1. When the forward voltage is applied to the light-emitting diode, the holes injected from the P area to the N area and the electrons injected from the N area to the P area are respectively in the vicinity of the PN junction with the electrons in the N area and the P area. The holes recombine to produce spontaneous emission fluorescence.
2. The energy states of electrons and holes in different semiconductor materials are different. When electrons and holes recombine, the energy released is somewhat different. The more energy released, the shorter the wavelength of the emitted light.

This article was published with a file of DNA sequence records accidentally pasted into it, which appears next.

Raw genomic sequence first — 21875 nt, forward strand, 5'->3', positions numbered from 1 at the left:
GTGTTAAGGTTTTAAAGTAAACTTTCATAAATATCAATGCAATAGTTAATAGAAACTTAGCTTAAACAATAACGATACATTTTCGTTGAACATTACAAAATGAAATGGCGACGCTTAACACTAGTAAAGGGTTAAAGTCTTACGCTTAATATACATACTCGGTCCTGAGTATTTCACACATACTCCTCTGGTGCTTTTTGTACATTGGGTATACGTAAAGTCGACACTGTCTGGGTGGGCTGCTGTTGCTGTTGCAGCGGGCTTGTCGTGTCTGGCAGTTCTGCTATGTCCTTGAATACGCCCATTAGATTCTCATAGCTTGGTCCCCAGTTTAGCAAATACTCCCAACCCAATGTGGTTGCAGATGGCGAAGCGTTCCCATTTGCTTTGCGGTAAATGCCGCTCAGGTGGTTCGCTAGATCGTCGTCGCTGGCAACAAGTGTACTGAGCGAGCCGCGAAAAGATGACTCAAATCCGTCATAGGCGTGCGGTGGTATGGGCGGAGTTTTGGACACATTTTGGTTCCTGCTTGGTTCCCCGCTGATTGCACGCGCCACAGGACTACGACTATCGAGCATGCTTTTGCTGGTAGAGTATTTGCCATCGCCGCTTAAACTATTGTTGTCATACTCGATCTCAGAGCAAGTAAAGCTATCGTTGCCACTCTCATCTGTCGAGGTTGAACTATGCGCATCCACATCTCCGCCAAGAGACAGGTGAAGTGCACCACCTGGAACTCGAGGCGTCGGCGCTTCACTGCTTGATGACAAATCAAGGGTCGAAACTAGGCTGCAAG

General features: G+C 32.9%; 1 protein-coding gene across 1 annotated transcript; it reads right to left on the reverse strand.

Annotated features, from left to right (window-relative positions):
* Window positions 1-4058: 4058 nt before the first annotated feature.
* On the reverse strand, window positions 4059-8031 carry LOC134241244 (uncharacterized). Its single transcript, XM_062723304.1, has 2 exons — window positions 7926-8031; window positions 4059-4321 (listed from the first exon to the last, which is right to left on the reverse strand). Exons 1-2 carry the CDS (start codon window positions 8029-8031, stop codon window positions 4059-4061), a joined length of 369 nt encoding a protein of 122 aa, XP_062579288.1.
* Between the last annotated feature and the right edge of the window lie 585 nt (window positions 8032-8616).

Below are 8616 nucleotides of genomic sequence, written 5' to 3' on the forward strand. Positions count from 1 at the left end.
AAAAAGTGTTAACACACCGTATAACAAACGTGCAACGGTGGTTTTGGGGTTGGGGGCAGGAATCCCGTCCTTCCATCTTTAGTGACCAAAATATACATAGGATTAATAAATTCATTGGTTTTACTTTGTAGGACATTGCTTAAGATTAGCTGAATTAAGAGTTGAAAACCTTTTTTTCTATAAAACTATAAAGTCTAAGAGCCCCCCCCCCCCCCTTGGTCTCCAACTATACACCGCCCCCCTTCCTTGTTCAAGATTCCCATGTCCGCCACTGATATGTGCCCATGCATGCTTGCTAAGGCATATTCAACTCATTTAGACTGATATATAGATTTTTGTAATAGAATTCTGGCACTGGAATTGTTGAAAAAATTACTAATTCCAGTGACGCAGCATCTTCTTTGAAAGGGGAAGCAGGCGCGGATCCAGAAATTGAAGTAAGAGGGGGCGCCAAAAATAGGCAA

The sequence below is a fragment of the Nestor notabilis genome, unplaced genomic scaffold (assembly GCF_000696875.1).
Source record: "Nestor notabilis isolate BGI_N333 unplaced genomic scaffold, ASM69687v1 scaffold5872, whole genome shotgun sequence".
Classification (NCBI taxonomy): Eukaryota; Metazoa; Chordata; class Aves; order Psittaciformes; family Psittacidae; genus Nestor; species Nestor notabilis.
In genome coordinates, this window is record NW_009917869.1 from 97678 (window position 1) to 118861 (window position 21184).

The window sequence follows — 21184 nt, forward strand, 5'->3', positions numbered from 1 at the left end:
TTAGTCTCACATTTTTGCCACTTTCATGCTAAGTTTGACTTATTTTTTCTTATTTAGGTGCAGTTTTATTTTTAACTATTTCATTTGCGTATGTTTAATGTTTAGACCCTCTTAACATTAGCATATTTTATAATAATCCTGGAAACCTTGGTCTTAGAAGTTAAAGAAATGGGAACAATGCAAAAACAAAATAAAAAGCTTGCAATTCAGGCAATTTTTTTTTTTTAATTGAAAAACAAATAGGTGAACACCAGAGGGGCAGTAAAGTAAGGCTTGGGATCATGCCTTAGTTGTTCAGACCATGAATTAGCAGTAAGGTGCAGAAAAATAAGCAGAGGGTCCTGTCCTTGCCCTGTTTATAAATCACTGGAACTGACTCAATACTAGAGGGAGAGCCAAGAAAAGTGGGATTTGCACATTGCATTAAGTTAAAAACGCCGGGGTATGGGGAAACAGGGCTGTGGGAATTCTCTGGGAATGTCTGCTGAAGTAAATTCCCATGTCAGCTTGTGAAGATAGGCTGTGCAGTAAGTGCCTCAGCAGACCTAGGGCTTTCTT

3. Commonly used are diodes that emit red, green or yellow light. The reverse breakdown voltage of the light-emitting diode is greater than 5 volts. Its forward volt-ampere characteristic curve is very steep, and it must be used in series with a current-limiting resistor to control the current through the diode.